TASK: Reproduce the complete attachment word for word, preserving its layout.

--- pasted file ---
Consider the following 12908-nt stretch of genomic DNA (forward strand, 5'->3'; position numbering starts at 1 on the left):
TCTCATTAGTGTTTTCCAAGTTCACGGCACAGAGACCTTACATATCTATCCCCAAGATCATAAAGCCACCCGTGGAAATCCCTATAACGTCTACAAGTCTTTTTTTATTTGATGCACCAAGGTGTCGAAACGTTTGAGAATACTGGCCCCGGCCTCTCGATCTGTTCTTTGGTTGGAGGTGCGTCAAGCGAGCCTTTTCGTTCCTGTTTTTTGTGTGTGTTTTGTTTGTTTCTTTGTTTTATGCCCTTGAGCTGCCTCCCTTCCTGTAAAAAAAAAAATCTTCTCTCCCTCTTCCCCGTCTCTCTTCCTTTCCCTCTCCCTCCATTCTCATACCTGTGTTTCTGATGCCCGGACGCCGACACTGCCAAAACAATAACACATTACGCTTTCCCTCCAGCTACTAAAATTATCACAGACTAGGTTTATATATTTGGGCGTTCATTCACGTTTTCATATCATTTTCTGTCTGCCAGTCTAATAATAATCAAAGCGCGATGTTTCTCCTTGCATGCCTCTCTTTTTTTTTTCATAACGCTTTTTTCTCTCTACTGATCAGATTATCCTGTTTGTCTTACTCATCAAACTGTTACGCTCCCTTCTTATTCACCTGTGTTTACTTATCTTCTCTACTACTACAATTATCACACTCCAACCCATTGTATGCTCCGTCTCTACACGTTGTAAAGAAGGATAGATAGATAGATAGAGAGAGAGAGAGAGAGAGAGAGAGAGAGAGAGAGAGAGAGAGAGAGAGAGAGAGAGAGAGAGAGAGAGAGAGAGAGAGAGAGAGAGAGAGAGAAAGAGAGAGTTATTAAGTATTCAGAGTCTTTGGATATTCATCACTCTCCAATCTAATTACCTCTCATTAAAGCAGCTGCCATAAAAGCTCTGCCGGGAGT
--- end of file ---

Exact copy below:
Consider the following 12908-nt stretch of genomic DNA (forward strand, 5'->3'; position numbering starts at 1 on the left):
TCTCATTAGTGTTTTCCAAGTTCACGGCACAGAGACCTTACATATCTATCCCCAAGATCATAAAGCCACCCGTGGAAATCCCTATAACGTCTACAAGTCTTTTTTTATTTGATGCACCAAGGTGTCGAAACGTTTGAGAATACTGGCCCCGGCCTCTCGATCTGTTCTTTGGTTGGAGGTGCGTCAAGCGAGCCTTTTCGTTCCTGTTTTTTGTGTGTGTTTTGTTTGTTTCTTTGTTTTATGCCCTTGAGCTGCCTCCCTTCCTGTAAAAAAAAAAATCTTCTCTCCCTCTTCCCCGTCTCTCTTCCTTTCCCTCTCCCTCCATTCTCATACCTGTGTTTCTGATGCCCGGACGCCGACACTGCCAAAACAATAACACATTACGCTTTCCCTCCAGCTACTAAAATTATCACAGACTAGGTTTATATATTTGGGCGTTCATTCACGTTTTCATATCATTTTCTGTCTGCCAGTCTAATAATAATCAAAGCGCGATGTTTCTCCTTGCATGCCTCTCTTTTTTTTTTCATAACGCTTTTTTCTCTCTACTGATCAGATTATCCTGTTTGTCTTACTCATCAAACTGTTACGCTCCCTTCTTATTCACCTGTGTTTACTTATCTTCTCTACTACTACAATTATCACACTCCAACCCATTGTATGCTCCGTCTCTACACGTTGTAAAGAAGGATAGATAGATAGATAGAGAGAGAGAGAGAGAGAGAGAGAGAGAGAGAGAGAGAGAGAGAGAGAGAGAGAGAGAGAGAGAGAGAGAGAGAGAGAGAGAGAGAGAGAGAGAAAGAGAGAGTTATTAAGTATTCAGAGTCTTTGGATATTCATCACTCTCCAATCTAATTACCTCTCATTAAAGCAGCTGCCATAAAAGCTCTGCCGGGAGT